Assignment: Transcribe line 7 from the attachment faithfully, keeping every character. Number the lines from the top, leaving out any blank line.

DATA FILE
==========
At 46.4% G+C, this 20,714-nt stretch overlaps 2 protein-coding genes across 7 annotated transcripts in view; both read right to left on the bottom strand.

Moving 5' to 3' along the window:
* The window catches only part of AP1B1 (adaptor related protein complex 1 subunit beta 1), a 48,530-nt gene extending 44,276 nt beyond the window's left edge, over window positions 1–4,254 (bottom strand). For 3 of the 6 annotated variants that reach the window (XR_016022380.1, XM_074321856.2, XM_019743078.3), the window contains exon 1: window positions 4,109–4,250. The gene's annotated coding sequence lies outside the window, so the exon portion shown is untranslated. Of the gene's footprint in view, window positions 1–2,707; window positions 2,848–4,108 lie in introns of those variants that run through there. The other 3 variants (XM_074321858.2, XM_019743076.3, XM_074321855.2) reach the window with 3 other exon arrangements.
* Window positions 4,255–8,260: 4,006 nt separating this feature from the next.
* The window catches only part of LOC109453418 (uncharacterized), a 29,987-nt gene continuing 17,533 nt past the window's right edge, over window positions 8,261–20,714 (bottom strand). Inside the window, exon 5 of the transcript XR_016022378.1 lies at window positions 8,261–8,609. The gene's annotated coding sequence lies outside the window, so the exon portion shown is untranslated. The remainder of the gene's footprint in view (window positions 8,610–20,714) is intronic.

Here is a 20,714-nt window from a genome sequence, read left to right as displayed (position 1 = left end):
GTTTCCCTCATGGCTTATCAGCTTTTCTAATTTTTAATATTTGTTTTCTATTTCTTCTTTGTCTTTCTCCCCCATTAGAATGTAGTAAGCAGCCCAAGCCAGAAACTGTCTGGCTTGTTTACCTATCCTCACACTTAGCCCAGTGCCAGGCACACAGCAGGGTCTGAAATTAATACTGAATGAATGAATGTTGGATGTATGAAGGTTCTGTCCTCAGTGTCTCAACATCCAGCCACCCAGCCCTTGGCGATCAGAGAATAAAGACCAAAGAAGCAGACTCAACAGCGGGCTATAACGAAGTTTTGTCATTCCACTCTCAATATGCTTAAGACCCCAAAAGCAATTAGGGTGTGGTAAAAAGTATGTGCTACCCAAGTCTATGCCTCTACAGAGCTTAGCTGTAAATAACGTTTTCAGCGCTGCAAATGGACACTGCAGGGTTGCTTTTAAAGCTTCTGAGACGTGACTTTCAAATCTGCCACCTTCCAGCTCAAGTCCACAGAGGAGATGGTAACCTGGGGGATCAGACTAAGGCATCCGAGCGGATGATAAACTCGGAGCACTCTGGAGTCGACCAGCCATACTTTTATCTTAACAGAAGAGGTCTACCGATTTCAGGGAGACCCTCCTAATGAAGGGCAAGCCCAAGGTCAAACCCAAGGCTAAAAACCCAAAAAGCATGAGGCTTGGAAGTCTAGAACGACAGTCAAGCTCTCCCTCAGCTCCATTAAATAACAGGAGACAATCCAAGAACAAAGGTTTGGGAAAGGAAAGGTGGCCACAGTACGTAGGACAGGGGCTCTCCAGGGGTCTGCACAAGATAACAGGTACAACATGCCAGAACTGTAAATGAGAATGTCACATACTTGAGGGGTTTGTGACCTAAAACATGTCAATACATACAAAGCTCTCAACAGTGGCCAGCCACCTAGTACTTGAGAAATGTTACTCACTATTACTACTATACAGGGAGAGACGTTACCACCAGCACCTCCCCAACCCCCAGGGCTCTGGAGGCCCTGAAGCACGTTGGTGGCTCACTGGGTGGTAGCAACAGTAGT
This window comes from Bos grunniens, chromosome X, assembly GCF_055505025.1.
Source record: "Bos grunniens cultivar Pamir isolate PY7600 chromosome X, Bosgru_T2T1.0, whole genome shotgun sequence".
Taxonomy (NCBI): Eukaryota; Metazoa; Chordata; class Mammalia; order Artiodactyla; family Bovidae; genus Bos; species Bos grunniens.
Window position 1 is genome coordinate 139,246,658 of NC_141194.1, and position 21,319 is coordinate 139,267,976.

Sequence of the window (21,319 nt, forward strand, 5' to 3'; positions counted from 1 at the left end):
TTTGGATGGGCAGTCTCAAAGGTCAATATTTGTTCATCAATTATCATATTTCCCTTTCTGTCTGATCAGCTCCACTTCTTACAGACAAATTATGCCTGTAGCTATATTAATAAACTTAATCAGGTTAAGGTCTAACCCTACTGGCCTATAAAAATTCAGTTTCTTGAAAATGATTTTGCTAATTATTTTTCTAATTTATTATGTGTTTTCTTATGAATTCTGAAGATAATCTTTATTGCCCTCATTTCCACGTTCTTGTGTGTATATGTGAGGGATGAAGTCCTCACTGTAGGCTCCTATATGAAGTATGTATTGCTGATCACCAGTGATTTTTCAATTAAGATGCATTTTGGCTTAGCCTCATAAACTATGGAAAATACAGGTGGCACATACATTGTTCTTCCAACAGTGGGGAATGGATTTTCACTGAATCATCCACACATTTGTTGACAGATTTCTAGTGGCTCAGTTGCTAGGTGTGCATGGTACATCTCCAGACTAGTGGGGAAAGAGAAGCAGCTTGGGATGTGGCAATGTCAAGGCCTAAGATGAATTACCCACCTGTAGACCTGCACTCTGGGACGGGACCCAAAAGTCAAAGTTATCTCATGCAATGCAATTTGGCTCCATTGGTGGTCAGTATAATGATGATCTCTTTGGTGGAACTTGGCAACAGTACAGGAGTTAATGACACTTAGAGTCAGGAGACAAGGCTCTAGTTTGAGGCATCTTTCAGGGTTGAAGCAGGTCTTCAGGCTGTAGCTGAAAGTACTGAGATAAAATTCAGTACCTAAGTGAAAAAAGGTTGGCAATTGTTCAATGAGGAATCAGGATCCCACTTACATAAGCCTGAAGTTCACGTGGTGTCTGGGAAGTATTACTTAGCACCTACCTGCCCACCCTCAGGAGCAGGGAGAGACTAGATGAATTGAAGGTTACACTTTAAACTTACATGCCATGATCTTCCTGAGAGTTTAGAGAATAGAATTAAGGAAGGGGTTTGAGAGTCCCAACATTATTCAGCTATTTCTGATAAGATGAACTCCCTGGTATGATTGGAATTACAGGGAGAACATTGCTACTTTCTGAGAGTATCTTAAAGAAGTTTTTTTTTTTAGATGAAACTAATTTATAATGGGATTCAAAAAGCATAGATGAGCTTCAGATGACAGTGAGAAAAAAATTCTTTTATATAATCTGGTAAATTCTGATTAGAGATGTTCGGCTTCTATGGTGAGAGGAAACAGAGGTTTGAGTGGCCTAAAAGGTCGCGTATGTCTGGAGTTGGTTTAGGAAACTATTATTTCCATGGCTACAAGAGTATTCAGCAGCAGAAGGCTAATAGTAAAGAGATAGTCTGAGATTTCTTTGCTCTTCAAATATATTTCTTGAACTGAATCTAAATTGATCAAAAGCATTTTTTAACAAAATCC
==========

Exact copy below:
GTTTCCCTCATGGCTTATCAGCTTTTCTAATTTTTAATATTTGTTTTCTATTTCTTCTTTGTCTTTCTCCCCCATTAGAATGTAGTAAGCAGCCCAAGCCAGAAACTGTCTGGCTTGTTTACCTATCCTCACACTTAGCCCAGTGCCAGGCACACAGCAGGGTCTGAAATTAATACTGAATGAATGAATGTTGGATGTATGAAGGTTCTGTCCTCAGTGTCTCAACATCCAGCCACCCAGCCCTTGGCGATCAGAGAATAAAGACCAAAGAAGCAGACTCAACAGCGGGCTATAACGAAGTTTTGTCATTCCACTCTCAATATGCTTAAGACCCCAAAAGCAATTAGGGTGTGGTAAAAAGTATGTGCTACCCAAGTCTATGCCTCTACAGAGCTTAGCTGTAAATAACGTTTTCAGCGCTGCAAATGGACACTGCAGGGTTGCTTTTAAAGCTTCTGAGACGTGACTTTCAAATCTGCCACCTTCCAGCTCAAGTCCACAGAGGAGATGGTAACCTGGGGGATCAGACTAAGGCATCCGAGCGGATGATAAACTCGGAGCACTCTGGAGTCGACCAGCCATACTTTTATCTTAACAGAAGAGGTCTACCGATTTCAGGGAGACCCTCCTAATGAAGGGCAAGCCCAAGGTCAAACCCAAGGCTAAAAACCCAAAAAGCATGAGGCTTGGAAGTCTAGAACGACAGTCAAGCTCTCCCTCAGCTCCATTAAATAACAGGAGACAATCCAAGAACAAAGGTTTGGGAAAGGAAAGGTGGCCACAGTACGTAGGACAGGGGCTCTCCAGGGGTCTGCACAAGATAACAGGTACAACATGCCAGAACTGTAAATGAGAATGTCACATACTTGAGGGGTTTGTGACCTAAAACATGTCAATACATACAAAGCTCTCAACAGTGGCCAGCCACCTAGTACTTGAGAAATGTTACTCACTATTACTACTATACAGGGAGAGACGTTACCACCAGCACCTCCCCAACCCCCAGGGCTCTGGAGGCCCTGAAGCACGTTGGTGGCTCACTGGGTGGTAGCAACAGTAGT